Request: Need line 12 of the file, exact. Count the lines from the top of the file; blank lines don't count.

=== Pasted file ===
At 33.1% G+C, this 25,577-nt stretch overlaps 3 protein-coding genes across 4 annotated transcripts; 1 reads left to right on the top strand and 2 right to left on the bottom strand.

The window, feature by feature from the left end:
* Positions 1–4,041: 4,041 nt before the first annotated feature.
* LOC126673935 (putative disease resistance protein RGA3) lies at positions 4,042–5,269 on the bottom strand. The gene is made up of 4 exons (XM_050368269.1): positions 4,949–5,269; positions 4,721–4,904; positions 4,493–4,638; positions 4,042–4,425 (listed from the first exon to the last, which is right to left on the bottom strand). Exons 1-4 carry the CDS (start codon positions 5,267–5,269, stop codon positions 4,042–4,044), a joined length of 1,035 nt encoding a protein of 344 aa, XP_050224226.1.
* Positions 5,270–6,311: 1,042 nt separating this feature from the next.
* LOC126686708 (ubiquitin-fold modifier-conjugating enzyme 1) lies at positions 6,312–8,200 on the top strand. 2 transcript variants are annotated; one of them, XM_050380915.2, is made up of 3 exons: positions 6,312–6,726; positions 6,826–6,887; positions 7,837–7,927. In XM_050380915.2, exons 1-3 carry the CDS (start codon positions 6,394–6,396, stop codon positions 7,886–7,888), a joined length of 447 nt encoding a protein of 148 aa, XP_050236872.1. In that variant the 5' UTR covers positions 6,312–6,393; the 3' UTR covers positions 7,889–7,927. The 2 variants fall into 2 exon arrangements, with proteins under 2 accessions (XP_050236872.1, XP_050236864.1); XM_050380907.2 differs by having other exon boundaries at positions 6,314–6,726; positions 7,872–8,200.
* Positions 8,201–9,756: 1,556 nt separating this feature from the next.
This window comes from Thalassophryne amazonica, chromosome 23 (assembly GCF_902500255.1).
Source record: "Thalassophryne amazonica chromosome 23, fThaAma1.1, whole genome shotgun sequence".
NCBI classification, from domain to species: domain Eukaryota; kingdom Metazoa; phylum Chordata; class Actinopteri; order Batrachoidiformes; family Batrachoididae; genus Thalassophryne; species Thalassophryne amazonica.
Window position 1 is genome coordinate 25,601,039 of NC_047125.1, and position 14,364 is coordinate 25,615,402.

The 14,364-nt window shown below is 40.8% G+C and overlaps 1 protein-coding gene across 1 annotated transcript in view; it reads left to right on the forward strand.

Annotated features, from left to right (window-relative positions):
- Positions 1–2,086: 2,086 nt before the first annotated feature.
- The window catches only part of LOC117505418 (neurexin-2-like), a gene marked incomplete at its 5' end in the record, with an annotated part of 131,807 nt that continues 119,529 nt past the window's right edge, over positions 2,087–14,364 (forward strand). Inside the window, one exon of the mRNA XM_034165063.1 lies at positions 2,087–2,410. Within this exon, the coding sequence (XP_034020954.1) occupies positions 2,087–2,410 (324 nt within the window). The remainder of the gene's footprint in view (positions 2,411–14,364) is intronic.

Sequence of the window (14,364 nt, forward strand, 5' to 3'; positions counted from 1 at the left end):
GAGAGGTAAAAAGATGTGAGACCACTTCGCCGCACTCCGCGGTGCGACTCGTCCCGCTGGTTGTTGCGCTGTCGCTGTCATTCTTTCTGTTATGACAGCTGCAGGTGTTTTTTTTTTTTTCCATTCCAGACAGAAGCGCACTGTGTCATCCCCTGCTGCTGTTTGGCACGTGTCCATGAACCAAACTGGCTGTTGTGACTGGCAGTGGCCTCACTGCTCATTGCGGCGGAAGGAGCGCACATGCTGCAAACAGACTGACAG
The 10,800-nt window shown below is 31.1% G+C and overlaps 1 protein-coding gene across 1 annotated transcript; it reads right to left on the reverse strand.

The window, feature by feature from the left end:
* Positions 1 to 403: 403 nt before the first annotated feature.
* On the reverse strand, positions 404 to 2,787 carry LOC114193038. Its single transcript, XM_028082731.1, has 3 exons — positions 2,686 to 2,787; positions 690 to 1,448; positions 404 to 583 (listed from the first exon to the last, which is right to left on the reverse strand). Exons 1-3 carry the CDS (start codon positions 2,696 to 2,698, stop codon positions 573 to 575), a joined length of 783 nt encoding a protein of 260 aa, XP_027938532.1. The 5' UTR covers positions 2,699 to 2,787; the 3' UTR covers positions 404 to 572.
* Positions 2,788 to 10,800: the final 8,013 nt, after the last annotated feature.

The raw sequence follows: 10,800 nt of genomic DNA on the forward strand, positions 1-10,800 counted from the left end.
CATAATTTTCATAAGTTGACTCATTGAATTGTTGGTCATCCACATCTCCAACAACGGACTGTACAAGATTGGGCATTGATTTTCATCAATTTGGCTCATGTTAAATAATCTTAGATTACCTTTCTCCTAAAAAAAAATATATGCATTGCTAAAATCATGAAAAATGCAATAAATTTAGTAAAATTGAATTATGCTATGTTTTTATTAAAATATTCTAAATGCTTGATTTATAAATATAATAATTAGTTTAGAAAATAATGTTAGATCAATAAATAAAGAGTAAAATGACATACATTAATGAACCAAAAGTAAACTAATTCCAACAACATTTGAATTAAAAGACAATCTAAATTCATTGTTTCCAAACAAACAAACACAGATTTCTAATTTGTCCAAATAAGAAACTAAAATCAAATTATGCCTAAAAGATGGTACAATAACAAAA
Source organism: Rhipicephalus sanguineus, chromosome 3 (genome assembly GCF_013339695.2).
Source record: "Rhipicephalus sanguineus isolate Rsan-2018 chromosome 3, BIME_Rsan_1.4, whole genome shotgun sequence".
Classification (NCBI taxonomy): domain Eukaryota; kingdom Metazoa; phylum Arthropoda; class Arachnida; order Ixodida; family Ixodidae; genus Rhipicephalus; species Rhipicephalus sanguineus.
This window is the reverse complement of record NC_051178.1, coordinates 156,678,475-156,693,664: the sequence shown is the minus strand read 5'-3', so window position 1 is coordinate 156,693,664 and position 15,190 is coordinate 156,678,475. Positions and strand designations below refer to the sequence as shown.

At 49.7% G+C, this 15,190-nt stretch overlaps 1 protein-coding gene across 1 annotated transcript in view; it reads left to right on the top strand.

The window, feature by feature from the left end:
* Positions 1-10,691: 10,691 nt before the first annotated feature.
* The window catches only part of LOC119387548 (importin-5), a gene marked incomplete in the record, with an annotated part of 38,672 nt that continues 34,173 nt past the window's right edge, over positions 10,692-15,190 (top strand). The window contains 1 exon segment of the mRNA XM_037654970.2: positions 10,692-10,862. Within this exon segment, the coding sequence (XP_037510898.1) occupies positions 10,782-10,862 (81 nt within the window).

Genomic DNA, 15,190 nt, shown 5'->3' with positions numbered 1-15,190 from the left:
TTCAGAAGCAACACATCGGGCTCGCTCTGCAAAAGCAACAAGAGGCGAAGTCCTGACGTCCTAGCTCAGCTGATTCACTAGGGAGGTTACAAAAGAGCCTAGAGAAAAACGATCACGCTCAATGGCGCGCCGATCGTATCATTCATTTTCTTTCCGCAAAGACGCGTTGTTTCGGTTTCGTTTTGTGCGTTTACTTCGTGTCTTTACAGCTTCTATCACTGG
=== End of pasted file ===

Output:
The 14,364-nt window shown below is 40.8% G+C and overlaps 1 protein-coding gene across 1 annotated transcript in view; it reads left to right on the forward strand.